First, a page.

In the decades after World War II, urban planners across the country pursued a variety of aggressive “get people into their cars” policies. They used the power of eminent domain to push freeways through the heart of urban areas, destroying some neighborhoods outright and cutting others off from the rest of the city. They passed zoning restrictions that systematically discouraged high-density urban living. Many of these laws are still on the books to this day. In addition to restricting building heights and mixed-use development, these zoning codes almost invariably force developers to provide parking for new construction projects, whether the market demands it or not.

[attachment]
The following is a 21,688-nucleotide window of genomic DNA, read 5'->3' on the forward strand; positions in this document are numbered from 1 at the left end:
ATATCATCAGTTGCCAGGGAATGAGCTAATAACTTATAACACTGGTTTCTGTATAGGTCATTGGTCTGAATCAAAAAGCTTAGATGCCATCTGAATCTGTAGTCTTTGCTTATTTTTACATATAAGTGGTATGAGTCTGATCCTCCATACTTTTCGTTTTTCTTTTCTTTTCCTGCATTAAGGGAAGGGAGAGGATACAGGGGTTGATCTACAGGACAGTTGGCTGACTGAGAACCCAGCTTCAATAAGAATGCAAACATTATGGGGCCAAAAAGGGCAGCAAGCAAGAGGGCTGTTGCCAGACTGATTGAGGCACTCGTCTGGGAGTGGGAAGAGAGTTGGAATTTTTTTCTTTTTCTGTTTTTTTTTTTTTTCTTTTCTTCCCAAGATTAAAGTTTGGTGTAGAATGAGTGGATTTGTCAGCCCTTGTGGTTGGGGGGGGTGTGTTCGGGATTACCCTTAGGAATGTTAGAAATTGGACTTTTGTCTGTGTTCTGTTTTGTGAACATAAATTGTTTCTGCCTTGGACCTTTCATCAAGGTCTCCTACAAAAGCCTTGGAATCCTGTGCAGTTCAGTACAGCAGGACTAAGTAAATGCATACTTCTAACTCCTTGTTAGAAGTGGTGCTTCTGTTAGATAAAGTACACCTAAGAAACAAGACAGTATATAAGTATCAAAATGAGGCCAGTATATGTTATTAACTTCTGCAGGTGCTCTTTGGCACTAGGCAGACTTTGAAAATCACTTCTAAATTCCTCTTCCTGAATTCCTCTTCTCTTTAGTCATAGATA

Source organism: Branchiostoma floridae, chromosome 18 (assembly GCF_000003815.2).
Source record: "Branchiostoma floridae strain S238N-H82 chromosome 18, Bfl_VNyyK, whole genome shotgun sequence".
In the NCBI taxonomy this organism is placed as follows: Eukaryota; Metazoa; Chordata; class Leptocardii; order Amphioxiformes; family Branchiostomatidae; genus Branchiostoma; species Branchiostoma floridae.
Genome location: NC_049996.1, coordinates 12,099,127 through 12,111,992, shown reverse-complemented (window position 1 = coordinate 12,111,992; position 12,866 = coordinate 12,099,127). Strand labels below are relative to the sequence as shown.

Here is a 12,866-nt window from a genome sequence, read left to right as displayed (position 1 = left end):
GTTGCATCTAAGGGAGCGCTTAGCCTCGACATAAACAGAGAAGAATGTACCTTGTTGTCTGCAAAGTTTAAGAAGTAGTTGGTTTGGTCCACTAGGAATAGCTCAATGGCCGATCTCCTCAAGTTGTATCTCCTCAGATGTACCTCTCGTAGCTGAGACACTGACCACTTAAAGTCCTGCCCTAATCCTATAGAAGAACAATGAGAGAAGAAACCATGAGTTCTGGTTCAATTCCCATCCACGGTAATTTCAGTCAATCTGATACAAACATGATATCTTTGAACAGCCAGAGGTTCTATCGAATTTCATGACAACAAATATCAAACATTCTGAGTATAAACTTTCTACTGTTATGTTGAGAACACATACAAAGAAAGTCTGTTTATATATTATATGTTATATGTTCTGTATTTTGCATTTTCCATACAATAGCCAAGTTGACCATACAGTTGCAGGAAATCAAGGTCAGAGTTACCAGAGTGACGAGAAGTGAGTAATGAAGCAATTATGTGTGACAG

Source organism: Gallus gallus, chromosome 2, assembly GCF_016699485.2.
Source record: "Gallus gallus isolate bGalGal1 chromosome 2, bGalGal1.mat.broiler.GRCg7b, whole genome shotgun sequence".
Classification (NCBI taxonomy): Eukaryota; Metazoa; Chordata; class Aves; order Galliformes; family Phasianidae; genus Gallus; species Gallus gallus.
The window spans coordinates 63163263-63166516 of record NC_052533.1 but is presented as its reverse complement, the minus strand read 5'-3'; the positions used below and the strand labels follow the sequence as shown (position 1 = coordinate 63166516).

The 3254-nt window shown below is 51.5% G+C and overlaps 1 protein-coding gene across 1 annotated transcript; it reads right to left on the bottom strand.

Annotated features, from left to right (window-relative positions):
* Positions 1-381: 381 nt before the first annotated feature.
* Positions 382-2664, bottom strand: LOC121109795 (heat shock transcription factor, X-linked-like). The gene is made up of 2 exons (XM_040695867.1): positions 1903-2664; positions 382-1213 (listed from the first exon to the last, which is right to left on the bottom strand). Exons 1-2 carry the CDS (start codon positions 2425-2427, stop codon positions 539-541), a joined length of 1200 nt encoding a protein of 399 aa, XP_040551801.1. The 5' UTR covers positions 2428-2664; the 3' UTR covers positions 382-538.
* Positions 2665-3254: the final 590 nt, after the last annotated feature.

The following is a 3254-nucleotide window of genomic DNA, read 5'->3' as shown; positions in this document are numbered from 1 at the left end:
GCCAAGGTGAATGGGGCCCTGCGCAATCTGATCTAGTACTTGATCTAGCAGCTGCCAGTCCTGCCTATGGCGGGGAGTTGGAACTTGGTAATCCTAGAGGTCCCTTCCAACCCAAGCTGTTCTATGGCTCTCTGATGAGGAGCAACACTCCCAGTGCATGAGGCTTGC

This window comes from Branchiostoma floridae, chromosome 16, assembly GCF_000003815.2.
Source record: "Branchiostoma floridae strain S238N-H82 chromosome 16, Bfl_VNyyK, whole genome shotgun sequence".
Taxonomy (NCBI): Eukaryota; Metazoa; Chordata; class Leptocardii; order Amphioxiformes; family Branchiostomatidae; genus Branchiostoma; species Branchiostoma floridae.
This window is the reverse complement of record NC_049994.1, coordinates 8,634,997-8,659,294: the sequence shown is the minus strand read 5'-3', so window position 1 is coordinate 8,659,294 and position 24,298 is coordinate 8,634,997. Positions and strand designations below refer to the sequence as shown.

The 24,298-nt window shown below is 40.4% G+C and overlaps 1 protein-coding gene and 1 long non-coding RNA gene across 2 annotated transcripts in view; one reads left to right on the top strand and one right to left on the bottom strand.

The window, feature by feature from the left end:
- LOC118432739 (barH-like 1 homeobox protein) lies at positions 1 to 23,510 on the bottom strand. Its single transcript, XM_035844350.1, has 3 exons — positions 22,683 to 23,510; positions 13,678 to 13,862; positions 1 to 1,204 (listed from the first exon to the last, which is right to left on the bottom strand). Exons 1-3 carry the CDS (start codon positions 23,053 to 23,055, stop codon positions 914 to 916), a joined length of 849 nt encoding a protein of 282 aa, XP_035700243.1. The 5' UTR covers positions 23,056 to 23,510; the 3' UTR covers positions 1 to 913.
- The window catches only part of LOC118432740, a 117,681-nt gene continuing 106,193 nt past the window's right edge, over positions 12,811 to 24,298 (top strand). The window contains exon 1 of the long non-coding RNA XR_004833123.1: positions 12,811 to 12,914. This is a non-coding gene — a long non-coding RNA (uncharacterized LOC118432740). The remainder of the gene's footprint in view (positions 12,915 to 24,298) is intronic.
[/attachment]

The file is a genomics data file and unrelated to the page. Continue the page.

The results of these policies—convenient automobile access to the heart of the city, plentiful parking, inflated rents in the city compared to the suburbs, spread-out neighborhoods that are hard to traverse on foot—creates the illusion that people are freely choosing a suburban, auto-oriented lifestyle. But this is like saying the market has freely chosen to sweeten products using high fructose corn syrup while ignoring corn subsidies and sugar tariffs.
excerpted from Libertarians and the Urban Planning Culture War from Forbes